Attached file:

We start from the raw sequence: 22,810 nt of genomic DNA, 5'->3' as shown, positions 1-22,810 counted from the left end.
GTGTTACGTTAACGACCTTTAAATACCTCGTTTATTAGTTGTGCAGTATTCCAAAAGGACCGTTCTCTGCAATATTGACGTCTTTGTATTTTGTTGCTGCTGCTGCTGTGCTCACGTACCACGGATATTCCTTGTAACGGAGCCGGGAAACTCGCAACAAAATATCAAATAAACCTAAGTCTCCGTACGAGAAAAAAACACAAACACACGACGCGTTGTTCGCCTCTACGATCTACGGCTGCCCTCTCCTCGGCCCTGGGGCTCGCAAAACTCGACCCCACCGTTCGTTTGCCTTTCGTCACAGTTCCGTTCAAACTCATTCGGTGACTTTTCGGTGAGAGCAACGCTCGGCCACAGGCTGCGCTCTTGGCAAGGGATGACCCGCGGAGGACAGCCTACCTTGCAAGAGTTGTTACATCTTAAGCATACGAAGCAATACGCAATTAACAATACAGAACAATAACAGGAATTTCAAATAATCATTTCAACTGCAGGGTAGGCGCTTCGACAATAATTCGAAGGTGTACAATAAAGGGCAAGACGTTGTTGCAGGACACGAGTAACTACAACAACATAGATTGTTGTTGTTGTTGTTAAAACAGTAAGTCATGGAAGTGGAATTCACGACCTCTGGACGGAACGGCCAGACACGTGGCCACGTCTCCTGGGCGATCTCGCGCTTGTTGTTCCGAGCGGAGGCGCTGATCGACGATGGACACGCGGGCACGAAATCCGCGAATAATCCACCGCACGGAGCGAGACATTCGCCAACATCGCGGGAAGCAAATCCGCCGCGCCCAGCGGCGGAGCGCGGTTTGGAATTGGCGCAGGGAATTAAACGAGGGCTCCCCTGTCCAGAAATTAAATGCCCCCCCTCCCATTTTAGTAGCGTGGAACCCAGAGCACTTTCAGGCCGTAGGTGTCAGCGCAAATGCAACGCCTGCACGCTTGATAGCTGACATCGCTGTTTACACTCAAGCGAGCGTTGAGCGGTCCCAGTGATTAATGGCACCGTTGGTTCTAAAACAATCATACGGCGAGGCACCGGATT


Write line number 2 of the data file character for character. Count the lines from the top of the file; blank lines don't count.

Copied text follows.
GTGTTACGTTAACGACCTTTAAATACCTCGTTTATTAGTTGTGCAGTATTCCAAAAGGACCGTTCTCTGCAATATTGACGTCTTTGTATTTTGTTGCTGCTGCTGCTGTGCTCACGTACCACGGATATTCCTTGTAACGGAGCCGGGAAACTCGCAACAAAATATCAAATAAACCTAAGTCTCCGTACGAGAAAAAAACACAAACACACGACGCGTTGTTCGCCTCTACGATCTACGGCTGCCCTCTCCTCGGCCCTGGGGCTCGCAAAACTCGACCCCACCGTTCGTTTGCCTTTCGTCACAGTTCCGTTCAAACTCATTCGGTGACTTTTCGGTGAGAGCAACGCTCGGCCACAGGCTGCGCTCTTGGCAAGGGATGACCCGCGGAGGACAGCCTACCTTGCAAGAGTTGTTACATCTTAAGCATACGAAGCAATACGCAATTAACAATACAGAACAATAACAGGAATTTCAAATAATCATTTCAACTGCAGGGTAGGCGCTTCGACAATAATTCGAAGGTGTACAATAAAGGGCAAGACGTTGTTGCAGGACACGAGTAACTACAACAACATAGATTGTTGTTGTTGTTGTTAAAACAGTAAGTCATGGAAGTGGAATTCACGACCTCTGGACGGAACGGCCAGACACGTGGCCACGTCTCCTGGGCGATCTCGCGCTTGTTGTTCCGAGCGGAGGCGCTGATCGACGATGGACACGCGGGCACGAAATCCGCGAATAATCCACCGCACGGAGCGAGACATTCGCCAACATCGCGGGAAGCAAATCCGCCGCGCCCAGCGGCGGAGCGCGGTTTGGAATTGGCGCAGGGAATTAAACGAGGGCTCCCCTGTCCAGAAATTAAATGCCCCCCCTCCCATTTTAGTAGCGTGGAACCCAGAGCACTTTCAGGCCGTAGGTGTCAGCGCAAATGCAACGCCTGCACGCTTGATAGCTGACATCGCTGTTTACACTCAAGCGAGCGTTGAGCGGTCCCAGTGATTAATGGCACCGTTGGTTCTAAAACAATCATACGGCGAGGCACCGGATT